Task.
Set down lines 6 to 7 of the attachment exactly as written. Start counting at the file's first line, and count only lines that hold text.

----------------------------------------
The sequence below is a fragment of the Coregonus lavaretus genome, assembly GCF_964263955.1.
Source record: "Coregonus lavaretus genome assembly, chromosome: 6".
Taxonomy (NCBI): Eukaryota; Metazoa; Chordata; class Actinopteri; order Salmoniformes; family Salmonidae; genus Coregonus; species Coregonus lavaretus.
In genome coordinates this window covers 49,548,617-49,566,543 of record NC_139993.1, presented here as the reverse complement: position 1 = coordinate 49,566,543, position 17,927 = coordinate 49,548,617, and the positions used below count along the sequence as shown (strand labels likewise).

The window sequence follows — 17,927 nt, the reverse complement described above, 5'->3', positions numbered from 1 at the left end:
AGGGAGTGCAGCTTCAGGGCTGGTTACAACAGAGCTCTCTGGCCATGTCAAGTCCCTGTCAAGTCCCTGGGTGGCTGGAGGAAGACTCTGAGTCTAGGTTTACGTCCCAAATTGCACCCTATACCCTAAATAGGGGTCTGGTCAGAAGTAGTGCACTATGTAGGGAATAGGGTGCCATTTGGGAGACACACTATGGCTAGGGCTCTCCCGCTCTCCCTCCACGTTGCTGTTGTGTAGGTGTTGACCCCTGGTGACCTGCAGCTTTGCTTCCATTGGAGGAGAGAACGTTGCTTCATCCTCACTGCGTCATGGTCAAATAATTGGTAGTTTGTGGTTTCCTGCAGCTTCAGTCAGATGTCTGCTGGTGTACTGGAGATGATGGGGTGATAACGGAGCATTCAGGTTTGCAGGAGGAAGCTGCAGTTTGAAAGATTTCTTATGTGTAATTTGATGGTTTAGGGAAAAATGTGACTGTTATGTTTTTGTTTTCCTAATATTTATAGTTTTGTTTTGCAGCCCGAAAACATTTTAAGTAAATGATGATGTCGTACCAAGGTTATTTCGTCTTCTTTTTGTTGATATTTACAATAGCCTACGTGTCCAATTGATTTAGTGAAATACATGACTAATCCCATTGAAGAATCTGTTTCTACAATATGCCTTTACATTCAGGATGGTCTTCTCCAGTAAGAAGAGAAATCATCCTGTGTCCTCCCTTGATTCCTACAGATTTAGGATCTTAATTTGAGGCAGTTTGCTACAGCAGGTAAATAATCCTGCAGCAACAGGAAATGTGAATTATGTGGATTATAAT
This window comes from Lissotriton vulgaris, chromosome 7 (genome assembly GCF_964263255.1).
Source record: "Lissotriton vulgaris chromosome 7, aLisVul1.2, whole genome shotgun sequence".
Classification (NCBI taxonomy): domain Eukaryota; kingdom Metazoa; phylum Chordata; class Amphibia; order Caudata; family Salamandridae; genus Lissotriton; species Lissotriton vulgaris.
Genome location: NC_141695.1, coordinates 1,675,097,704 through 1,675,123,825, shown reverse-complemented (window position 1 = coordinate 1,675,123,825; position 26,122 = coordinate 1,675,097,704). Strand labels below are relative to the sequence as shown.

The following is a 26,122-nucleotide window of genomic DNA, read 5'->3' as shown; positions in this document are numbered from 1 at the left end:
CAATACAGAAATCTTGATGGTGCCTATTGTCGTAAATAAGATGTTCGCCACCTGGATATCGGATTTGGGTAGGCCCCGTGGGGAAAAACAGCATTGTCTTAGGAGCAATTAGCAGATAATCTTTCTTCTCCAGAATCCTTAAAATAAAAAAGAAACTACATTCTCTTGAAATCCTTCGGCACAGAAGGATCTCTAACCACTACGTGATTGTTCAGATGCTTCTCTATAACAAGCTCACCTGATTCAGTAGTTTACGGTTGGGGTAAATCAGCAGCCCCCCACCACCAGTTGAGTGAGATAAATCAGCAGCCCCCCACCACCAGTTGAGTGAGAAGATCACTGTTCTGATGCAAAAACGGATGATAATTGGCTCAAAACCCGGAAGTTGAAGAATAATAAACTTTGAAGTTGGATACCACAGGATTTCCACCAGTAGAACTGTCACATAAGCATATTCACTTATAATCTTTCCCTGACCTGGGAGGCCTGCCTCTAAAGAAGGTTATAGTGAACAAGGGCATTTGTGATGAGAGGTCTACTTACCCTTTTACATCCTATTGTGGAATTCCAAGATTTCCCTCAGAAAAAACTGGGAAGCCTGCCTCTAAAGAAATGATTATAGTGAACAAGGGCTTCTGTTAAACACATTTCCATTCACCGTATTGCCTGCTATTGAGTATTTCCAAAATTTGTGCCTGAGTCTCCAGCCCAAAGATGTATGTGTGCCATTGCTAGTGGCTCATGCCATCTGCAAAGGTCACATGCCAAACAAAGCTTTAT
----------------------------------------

AGGGAGTGCAGCTTCAGGGCTGGTTACAACAGAGCTCTCTGGCCATGTCAAGTCCCTGTCAAGTCCCTGGGTGGCTGGAGGAAGACTCTGAGTCTAGGTTTACGTCCCAAATTGCACCCTATACCCTAAATAGGGGTCTGGTCAGAAGTAGTGCACTATGTAGGGAATAGGGTGCCATTTGGGAGACACACTATGGCTAGGGCTCTCCCGCTCTCCCTCCACGTTGCTGTTGTGTAGGTGTTGACCCCTGGTGACCTGCAGCTTTGCTTCCATTGGAGGAGAGAACGTTGCTTCATCCTCACTGCGTCATGGTCAAATAATTGGTAGTTTGTGGTTTCCTGCAGCTTCAGTCAGATGTCTGCTGGTGTACTGGAGATGATGGGGTGATAACGGAGCATTCAGGTTTGCAGGAGGAAGCTGCAGTTTGAAAGATTTCTTATGTGTAATTTGATGGTTTAGGGAAAAATGTGACTGTTATGTTTTTGTTTTCCTAATATTTATAGTTTTGTTTTGCAGCCCGAAAACATTTTAAGTAAATGATGATGTCGTACCAAGGTTATTTCGTCTTCTTTTTGTTGATATTTACAATAGCCTACGTGTCCAATTGATTTAGTGAAATACATGACTAATCCCATTGAAGAATCTGTTTCTACAATATGCCTTTACATTCAGGATGGTCTTCTCCAGTAAGAAGAGAAATCATCCTGTGTCCTCCCTTGATTCCTACAGATTTAGGATCTTAATTTGAGGCAGTTTGCTACAGCAGGTAAATAATCCTGCAGCAACAGGAAATGTGAATTATGTGGATTATAAT
This window comes from Lissotriton vulgaris, chromosome 7 (genome assembly GCF_964263255.1).